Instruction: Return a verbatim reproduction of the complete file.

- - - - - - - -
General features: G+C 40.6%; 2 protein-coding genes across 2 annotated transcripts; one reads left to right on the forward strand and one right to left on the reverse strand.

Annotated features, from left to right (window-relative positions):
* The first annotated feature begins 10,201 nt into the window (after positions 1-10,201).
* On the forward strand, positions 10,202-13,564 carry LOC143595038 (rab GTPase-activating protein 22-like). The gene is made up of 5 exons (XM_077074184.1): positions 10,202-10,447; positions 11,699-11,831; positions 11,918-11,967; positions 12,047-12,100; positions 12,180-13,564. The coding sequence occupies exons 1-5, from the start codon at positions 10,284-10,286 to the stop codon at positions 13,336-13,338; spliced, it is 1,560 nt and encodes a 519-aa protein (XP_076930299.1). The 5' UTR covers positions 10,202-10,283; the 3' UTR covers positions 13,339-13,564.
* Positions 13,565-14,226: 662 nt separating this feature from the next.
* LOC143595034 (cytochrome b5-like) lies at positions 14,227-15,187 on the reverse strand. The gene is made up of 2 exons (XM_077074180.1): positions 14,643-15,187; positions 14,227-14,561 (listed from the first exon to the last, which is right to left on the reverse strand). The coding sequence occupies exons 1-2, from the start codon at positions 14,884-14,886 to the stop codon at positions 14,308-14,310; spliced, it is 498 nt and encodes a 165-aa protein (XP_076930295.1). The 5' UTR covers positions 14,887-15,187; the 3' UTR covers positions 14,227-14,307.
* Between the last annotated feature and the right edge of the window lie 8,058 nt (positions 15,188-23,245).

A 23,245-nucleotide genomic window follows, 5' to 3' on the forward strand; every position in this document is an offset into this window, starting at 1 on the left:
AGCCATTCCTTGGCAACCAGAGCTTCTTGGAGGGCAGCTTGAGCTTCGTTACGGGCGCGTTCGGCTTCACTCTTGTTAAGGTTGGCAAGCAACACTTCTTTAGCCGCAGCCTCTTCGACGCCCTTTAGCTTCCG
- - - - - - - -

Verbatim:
General features: G+C 40.6%; 2 protein-coding genes across 2 annotated transcripts; one reads left to right on the forward strand and one right to left on the reverse strand.

Annotated features, from left to right (window-relative positions):
* The first annotated feature begins 10,201 nt into the window (after positions 1-10,201).
* On the forward strand, positions 10,202-13,564 carry LOC143595038 (rab GTPase-activating protein 22-like). The gene is made up of 5 exons (XM_077074184.1): positions 10,202-10,447; positions 11,699-11,831; positions 11,918-11,967; positions 12,047-12,100; positions 12,180-13,564. The coding sequence occupies exons 1-5, from the start codon at positions 10,284-10,286 to the stop codon at positions 13,336-13,338; spliced, it is 1,560 nt and encodes a 519-aa protein (XP_076930299.1). The 5' UTR covers positions 10,202-10,283; the 3' UTR covers positions 13,339-13,564.
* Positions 13,565-14,226: 662 nt separating this feature from the next.
* LOC143595034 (cytochrome b5-like) lies at positions 14,227-15,187 on the reverse strand. The gene is made up of 2 exons (XM_077074180.1): positions 14,643-15,187; positions 14,227-14,561 (listed from the first exon to the last, which is right to left on the reverse strand). The coding sequence occupies exons 1-2, from the start codon at positions 14,884-14,886 to the stop codon at positions 14,308-14,310; spliced, it is 498 nt and encodes a 165-aa protein (XP_076930295.1). The 5' UTR covers positions 14,887-15,187; the 3' UTR covers positions 14,227-14,307.
* Between the last annotated feature and the right edge of the window lie 8,058 nt (positions 15,188-23,245).

A 23,245-nucleotide genomic window follows, 5' to 3' on the forward strand; every position in this document is an offset into this window, starting at 1 on the left:
AGCCATTCCTTGGCAACCAGAGCTTCTTGGAGGGCAGCTTGAGCTTCGTTACGGGCGCGTTCGGCTTCACTCTTGTTAAGGTTGGCAAGCAACACTTCTTTAGCCGCAGCCTCTTCGACGCCCTTTAGCTTCCG